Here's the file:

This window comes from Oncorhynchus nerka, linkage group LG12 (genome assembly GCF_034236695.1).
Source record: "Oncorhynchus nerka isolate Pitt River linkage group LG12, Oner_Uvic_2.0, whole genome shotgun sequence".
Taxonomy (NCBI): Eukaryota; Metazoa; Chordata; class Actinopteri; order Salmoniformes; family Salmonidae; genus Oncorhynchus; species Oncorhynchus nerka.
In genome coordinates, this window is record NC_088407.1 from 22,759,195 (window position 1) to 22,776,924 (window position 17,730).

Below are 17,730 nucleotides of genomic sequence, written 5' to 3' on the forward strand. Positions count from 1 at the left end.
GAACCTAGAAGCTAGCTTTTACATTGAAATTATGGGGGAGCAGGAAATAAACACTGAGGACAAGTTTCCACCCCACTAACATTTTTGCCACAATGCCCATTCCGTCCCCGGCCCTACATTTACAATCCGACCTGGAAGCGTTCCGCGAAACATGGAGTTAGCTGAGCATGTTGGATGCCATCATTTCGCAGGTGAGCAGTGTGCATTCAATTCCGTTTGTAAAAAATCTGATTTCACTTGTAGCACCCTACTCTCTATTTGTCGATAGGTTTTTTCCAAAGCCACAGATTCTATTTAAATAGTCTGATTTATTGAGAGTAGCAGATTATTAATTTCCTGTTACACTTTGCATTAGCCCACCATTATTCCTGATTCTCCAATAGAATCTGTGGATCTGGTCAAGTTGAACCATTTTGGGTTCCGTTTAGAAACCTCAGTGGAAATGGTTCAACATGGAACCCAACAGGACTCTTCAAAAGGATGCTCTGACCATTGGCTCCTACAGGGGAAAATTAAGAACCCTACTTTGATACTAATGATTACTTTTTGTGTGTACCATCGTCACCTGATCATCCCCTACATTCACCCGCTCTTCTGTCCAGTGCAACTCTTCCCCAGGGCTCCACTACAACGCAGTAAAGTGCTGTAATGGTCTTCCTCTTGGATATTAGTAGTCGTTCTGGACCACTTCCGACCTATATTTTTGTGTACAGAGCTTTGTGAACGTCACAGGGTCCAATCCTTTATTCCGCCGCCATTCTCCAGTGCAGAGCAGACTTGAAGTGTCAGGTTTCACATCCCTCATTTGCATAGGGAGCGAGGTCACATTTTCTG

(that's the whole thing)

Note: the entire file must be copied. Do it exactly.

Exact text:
This window comes from Oncorhynchus nerka, linkage group LG12 (genome assembly GCF_034236695.1).
Source record: "Oncorhynchus nerka isolate Pitt River linkage group LG12, Oner_Uvic_2.0, whole genome shotgun sequence".
Taxonomy (NCBI): Eukaryota; Metazoa; Chordata; class Actinopteri; order Salmoniformes; family Salmonidae; genus Oncorhynchus; species Oncorhynchus nerka.
In genome coordinates, this window is record NC_088407.1 from 22,759,195 (window position 1) to 22,776,924 (window position 17,730).

Below are 17,730 nucleotides of genomic sequence, written 5' to 3' on the forward strand. Positions count from 1 at the left end.
GAACCTAGAAGCTAGCTTTTACATTGAAATTATGGGGGAGCAGGAAATAAACACTGAGGACAAGTTTCCACCCCACTAACATTTTTGCCACAATGCCCATTCCGTCCCCGGCCCTACATTTACAATCCGACCTGGAAGCGTTCCGCGAAACATGGAGTTAGCTGAGCATGTTGGATGCCATCATTTCGCAGGTGAGCAGTGTGCATTCAATTCCGTTTGTAAAAAATCTGATTTCACTTGTAGCACCCTACTCTCTATTTGTCGATAGGTTTTTTCCAAAGCCACAGATTCTATTTAAATAGTCTGATTTATTGAGAGTAGCAGATTATTAATTTCCTGTTACACTTTGCATTAGCCCACCATTATTCCTGATTCTCCAATAGAATCTGTGGATCTGGTCAAGTTGAACCATTTTGGGTTCCGTTTAGAAACCTCAGTGGAAATGGTTCAACATGGAACCCAACAGGACTCTTCAAAAGGATGCTCTGACCATTGGCTCCTACAGGGGAAAATTAAGAACCCTACTTTGATACTAATGATTACTTTTTGTGTGTACCATCGTCACCTGATCATCCCCTACATTCACCCGCTCTTCTGTCCAGTGCAACTCTTCCCCAGGGCTCCACTACAACGCAGTAAAGTGCTGTAATGGTCTTCCTCTTGGATATTAGTAGTCGTTCTGGACCACTTCCGACCTATATTTTTGTGTACAGAGCTTTGTGAACGTCACAGGGTCCAATCCTTTATTCCGCCGCCATTCTCCAGTGCAGAGCAGACTTGAAGTGTCAGGTTTCACATCCCTCATTTGCATAGGGAGCGAGGTCACATTTTCTG